Free Fire (2016)
Directed by: Ben Wheatley | 87 minutes | action, comedy, crime, thriller | Actors: Brie Larson, Armie Hammer, Michael Smiley, Cillian Murphy, Sharlto Copley, Babou Ceesay, Noah Taylor, Jack Reynor, Enzo Cilenti, Sam Riley, Mark Monero, Patrick Bergin, Sara Dee, Tom Davis
Bullets are flying around your ears in the latest from British filmmaker Ben Wheatley. For the idiosyncratic filmmaker it is already his sixth project and after his moderately received but hyper-ambitious last work ‘High Rise’ (2015), we are suddenly dealing with a very different kind of film. ‘Free Fire’ (2016) is a well-organized and accessible genre film with minimal ambition but a lot of fun. The film is set, with accompanying swinging soundtrack and wide pipes, against the 1970s background of Detroit. And behind this ‘shoot-out’ film is a suspiciously simple starting point: two parties try to sell weapons to each other and that goes completely wrong.
‘Free Fire’ is set entirely in a single abandoned factory and a motley crew of characters pass by as the situation escalates. The comparison with Quentin Tarantino’s ‘Reservoir Dogs’ (1993) is never far off and, as in that work, ‘Free Fire’ is a film with modest ambition. We never leave the constraint of a single derelict factory, nor is there too much backstory. The characters instinctively react to a situation in which it is every man for himself. So the only question is: who is the last one standing?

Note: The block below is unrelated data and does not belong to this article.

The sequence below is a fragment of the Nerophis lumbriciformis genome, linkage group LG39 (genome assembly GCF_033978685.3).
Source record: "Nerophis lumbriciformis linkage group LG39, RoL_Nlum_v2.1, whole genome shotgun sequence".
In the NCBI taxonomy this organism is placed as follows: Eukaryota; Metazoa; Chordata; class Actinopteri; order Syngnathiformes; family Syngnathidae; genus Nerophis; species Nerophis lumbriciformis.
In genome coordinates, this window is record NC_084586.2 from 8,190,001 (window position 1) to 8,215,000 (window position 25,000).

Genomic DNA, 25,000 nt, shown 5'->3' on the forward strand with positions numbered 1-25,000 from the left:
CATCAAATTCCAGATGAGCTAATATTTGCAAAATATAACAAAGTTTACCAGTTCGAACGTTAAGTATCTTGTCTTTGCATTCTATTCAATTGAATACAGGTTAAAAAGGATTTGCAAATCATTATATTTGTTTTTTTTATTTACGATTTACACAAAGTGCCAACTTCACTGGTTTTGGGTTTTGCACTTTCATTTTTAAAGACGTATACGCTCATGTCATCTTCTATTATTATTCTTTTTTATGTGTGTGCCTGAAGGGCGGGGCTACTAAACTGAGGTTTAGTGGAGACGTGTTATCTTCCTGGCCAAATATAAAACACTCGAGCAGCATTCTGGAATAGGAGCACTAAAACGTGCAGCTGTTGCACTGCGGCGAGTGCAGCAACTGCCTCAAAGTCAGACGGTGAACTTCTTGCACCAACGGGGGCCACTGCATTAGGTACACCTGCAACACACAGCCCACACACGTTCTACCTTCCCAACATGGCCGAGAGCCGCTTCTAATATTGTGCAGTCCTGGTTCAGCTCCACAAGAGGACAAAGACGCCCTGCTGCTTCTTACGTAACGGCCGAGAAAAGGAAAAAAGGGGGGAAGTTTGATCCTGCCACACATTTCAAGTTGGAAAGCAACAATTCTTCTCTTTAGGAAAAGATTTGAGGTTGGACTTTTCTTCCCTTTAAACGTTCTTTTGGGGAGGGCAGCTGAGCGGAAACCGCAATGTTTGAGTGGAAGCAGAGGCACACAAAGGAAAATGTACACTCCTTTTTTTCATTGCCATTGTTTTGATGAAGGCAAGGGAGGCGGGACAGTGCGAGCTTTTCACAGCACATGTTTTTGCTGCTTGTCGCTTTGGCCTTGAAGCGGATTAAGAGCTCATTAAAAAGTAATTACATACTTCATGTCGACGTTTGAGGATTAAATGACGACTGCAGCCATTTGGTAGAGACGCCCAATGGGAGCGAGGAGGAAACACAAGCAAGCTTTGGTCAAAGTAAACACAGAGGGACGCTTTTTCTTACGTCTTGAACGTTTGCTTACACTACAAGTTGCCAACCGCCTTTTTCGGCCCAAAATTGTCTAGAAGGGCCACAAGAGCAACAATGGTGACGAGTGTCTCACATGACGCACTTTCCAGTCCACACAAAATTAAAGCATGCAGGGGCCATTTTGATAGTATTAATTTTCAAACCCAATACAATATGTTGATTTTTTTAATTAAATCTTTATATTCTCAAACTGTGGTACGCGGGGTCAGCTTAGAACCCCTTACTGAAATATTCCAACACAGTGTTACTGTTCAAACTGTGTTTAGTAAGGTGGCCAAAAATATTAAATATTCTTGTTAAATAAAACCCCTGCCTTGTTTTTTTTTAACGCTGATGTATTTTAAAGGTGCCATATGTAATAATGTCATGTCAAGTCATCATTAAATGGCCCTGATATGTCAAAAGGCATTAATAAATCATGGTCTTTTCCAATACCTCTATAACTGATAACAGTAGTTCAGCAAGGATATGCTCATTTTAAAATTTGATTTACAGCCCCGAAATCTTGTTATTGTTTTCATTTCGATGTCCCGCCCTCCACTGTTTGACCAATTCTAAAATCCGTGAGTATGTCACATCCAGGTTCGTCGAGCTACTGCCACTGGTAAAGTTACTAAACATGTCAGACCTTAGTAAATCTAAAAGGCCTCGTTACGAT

With ‘Free Fire’ Wheatley takes a shot at what can be described as a ‘crowd pleaser’ and it is therefore his most accessible film. Whereas earlier work could be quite inscrutable or horrifying, the director does not ask too much of his audience. At the same time, it is not the most ambitious film Wheatley has made and certainly not his best. ‘Free Fire’, on the other hand, is so irresistibly fast that it is a lot of fun.
The cast is made up of a lot of familiar faces from both the British and American film industries; indie sensation Brie Larson, poster boy Armie Hammer and veteran Michael Smiley all put in a stellar performance. A highlight is the South African Sharlto Copley, who we know from ‘District 9’ (2009), who shines in his role as a hyperactive and cunning arms dealer. All in all, though, there’s too little to enjoy in ‘Free Fire’. Although the film is easy to watch, it lacks the signature of the British filmmaker who has so much more to offer. It is therefore hardly more than a sub-Tarantinoesque action film and actually a film that is out of place in Wheatley’s oeuvre.